This winter, when the movie “The Golden Compass” came out, I was intrigued because of my love of fantasy film and also by all the religious groups that were calling for a boycott. So, not to be left in the dark about all this controversy, I picked up Philip Pullman’s trilogy “His Dark Materials,” which includes “The Golden Compass.”

I had heard that Pullman considered himself the ‘anti-C.S. Lewis’ and, being a big Lewis fan, I started reading the trilogy expecting to be impressed by Pullman’s writing.

I have to say that overall the first book of the series (“The Golden Compass”) lived up to my expectations. It was a great, easy fantasy read if you don’t mind the anti-Church slants that are characteristic of atheist Pullman’s writing.

Pullman drifts through the second book of the trilogy (“The Subtle Knife”) without any big developments in the plot. In the final book (“The Amber Spyglass”), the event that has been talked about through the entire trilogy finally occurs and I had to reread the section because I missed it the first time. I’m sure anyone who read the religious group’s reasons for not seeing the movie already know what I’m talking about.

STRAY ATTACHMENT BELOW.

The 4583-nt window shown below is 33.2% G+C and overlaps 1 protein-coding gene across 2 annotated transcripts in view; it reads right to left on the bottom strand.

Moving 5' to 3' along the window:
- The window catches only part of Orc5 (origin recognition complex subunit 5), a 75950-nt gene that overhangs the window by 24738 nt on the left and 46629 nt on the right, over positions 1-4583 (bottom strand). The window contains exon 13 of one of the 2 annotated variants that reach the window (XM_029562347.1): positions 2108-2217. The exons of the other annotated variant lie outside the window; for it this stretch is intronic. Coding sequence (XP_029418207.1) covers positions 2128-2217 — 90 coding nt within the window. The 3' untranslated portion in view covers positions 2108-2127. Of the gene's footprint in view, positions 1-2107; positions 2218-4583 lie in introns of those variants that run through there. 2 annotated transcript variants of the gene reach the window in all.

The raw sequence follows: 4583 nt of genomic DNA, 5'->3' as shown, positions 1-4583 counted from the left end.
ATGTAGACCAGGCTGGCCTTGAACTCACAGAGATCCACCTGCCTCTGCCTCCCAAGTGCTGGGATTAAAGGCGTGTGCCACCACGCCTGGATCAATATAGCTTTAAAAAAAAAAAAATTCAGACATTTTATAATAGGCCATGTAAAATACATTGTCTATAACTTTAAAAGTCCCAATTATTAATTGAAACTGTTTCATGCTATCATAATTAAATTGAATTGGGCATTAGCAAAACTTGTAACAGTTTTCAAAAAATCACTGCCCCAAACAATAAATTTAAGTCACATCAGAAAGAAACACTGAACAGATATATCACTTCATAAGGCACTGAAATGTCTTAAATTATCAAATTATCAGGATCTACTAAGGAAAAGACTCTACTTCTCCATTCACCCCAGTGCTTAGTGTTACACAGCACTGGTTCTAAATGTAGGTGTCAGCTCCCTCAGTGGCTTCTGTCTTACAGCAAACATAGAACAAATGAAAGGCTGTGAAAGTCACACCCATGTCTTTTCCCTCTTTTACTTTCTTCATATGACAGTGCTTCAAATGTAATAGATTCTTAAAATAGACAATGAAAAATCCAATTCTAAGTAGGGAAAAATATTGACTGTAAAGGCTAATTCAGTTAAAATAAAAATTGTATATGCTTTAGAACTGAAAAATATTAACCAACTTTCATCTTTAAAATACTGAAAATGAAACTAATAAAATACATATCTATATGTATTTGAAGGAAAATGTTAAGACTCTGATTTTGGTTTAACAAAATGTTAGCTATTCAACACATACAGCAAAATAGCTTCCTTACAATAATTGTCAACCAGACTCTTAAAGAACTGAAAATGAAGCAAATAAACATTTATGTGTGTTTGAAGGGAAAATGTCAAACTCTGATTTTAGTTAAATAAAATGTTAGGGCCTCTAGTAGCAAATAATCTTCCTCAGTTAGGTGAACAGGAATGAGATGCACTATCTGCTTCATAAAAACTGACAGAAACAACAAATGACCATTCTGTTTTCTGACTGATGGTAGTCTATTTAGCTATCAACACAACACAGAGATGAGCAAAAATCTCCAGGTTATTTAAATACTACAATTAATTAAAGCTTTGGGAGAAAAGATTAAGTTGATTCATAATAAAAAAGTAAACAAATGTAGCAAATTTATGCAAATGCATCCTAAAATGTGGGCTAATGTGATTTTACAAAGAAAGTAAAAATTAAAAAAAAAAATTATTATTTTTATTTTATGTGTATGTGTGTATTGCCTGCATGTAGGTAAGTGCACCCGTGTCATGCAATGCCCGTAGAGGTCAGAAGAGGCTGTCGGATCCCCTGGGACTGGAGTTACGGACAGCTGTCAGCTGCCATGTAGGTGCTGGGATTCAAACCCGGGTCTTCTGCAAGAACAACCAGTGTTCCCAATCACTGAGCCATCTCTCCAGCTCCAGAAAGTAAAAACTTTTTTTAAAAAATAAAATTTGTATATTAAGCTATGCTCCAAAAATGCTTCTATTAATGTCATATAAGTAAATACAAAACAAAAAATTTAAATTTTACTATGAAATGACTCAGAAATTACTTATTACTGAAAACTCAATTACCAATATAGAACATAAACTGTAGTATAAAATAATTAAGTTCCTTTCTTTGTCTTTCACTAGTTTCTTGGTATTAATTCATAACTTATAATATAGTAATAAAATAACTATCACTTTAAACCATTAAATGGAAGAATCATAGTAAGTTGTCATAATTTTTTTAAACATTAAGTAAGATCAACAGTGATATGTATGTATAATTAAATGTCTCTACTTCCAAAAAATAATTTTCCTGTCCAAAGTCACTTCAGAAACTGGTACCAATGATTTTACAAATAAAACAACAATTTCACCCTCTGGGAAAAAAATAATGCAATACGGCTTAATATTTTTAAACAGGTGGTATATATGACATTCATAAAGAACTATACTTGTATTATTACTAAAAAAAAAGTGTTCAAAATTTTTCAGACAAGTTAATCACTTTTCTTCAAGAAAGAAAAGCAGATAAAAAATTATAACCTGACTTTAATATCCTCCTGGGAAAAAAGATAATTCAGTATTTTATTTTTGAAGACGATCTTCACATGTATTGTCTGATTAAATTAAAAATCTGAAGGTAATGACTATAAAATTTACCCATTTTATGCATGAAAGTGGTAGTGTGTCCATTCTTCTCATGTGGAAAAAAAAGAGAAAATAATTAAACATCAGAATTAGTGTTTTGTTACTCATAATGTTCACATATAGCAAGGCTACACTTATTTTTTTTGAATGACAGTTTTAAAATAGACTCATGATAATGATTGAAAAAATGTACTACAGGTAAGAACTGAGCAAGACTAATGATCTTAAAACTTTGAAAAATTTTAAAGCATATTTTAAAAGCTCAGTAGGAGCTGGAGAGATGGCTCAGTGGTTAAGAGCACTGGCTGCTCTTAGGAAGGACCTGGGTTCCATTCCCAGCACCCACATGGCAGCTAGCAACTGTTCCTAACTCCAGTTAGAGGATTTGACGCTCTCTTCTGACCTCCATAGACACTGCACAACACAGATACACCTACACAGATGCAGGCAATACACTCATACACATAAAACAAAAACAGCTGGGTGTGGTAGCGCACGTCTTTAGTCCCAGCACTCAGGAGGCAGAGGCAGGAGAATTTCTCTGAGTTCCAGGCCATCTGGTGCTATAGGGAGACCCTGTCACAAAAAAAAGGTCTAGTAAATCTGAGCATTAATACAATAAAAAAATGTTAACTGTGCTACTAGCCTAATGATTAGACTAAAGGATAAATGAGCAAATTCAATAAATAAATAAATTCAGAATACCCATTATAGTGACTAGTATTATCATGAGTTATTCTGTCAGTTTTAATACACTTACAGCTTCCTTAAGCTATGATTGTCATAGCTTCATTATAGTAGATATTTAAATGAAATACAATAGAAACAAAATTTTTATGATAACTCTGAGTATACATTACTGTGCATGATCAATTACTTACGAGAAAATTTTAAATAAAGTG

Overall I think these are very adult books that deal with mature themes and ideas that have been marketed to children. If you’re looking for C.S. Lewis’ amazing allegorical writing style, it is completely lacking. It was an interesting read but don’t expect a lot.

The Children’s Hospital
Chris Adrian

Have you ever had the experience of picking up a random CD or trying a new author you knew nothing about only to fall completely in love with the work? That’s exactly what happened to me when I took a chance on Chris Adrian’s remarkable novel “The Children’s Hospital.”

Equal parts emergency room trauma and post-apocalyptic drama, Adrian’s tale follows the story of Jemma Claflin, a young medical student who has the unique task of rebooting the human race when a flood of biblical proportions wipes out all civilization save the children’s hospital in which she currently works. The hospital’s employees and patients form a fascinating microcosm, frequently interrupted by the guidance (or discouragement) of four mysterious angels.